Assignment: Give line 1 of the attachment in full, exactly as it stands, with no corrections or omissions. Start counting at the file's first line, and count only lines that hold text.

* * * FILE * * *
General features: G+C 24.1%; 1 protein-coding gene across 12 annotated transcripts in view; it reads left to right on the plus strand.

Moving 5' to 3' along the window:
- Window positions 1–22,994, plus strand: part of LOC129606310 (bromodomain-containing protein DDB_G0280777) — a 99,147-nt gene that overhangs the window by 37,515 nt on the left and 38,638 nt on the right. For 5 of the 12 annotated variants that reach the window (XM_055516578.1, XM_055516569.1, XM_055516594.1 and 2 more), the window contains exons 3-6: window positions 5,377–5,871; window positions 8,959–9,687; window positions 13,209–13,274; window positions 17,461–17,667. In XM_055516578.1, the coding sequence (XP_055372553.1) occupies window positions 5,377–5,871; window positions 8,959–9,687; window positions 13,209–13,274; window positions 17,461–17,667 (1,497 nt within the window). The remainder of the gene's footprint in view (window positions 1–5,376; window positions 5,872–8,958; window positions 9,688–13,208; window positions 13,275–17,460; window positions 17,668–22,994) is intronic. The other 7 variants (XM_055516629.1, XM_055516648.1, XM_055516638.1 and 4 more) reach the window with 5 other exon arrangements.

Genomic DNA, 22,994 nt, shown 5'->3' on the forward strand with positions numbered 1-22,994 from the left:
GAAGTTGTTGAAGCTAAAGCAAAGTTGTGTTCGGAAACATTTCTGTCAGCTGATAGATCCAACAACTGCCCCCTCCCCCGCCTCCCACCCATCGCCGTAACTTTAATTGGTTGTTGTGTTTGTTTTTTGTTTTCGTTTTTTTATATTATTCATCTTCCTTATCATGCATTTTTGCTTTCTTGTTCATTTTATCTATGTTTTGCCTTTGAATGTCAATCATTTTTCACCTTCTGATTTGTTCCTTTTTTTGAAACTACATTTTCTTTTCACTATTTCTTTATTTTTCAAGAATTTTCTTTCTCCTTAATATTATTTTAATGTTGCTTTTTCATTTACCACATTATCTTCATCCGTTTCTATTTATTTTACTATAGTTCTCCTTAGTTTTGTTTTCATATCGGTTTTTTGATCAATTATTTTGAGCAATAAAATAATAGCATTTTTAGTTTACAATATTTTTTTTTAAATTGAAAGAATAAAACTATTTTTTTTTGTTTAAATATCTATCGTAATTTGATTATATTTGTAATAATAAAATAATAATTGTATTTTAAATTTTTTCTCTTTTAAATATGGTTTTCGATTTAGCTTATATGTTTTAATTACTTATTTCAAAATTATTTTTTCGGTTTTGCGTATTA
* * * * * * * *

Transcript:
General features: G+C 24.1%; 1 protein-coding gene across 12 annotated transcripts in view; it reads left to right on the plus strand.